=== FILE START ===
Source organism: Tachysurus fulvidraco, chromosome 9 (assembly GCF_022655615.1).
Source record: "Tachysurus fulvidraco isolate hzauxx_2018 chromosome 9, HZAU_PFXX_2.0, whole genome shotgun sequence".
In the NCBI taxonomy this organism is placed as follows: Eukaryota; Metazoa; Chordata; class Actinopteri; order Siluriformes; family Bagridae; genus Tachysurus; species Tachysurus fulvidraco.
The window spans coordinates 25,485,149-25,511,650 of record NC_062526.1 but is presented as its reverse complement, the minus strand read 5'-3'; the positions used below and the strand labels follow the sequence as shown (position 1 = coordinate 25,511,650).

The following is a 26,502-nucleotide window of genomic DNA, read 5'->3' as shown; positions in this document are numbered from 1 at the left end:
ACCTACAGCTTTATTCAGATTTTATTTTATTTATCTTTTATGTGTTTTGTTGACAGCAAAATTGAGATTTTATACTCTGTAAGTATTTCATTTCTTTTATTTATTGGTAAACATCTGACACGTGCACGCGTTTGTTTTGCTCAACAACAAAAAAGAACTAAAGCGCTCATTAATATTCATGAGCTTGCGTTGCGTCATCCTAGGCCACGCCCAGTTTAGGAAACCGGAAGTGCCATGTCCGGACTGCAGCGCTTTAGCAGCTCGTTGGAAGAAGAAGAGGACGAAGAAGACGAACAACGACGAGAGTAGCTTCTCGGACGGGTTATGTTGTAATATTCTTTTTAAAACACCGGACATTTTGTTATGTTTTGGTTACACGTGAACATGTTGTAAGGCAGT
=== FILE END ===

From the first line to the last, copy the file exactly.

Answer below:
Source organism: Tachysurus fulvidraco, chromosome 9 (assembly GCF_022655615.1).
Source record: "Tachysurus fulvidraco isolate hzauxx_2018 chromosome 9, HZAU_PFXX_2.0, whole genome shotgun sequence".
In the NCBI taxonomy this organism is placed as follows: Eukaryota; Metazoa; Chordata; class Actinopteri; order Siluriformes; family Bagridae; genus Tachysurus; species Tachysurus fulvidraco.
The window spans coordinates 25,485,149-25,511,650 of record NC_062526.1 but is presented as its reverse complement, the minus strand read 5'-3'; the positions used below and the strand labels follow the sequence as shown (position 1 = coordinate 25,511,650).

The following is a 26,502-nucleotide window of genomic DNA, read 5'->3' as shown; positions in this document are numbered from 1 at the left end:
ACCTACAGCTTTATTCAGATTTTATTTTATTTATCTTTTATGTGTTTTGTTGACAGCAAAATTGAGATTTTATACTCTGTAAGTATTTCATTTCTTTTATTTATTGGTAAACATCTGACACGTGCACGCGTTTGTTTTGCTCAACAACAAAAAAGAACTAAAGCGCTCATTAATATTCATGAGCTTGCGTTGCGTCATCCTAGGCCACGCCCAGTTTAGGAAACCGGAAGTGCCATGTCCGGACTGCAGCGCTTTAGCAGCTCGTTGGAAGAAGAAGAGGACGAAGAAGACGAACAACGACGAGAGTAGCTTCTCGGACGGGTTATGTTGTAATATTCTTTTTAAAACACCGGACATTTTGTTATGTTTTGGTTACACGTGAACATGTTGTAAGGCAGT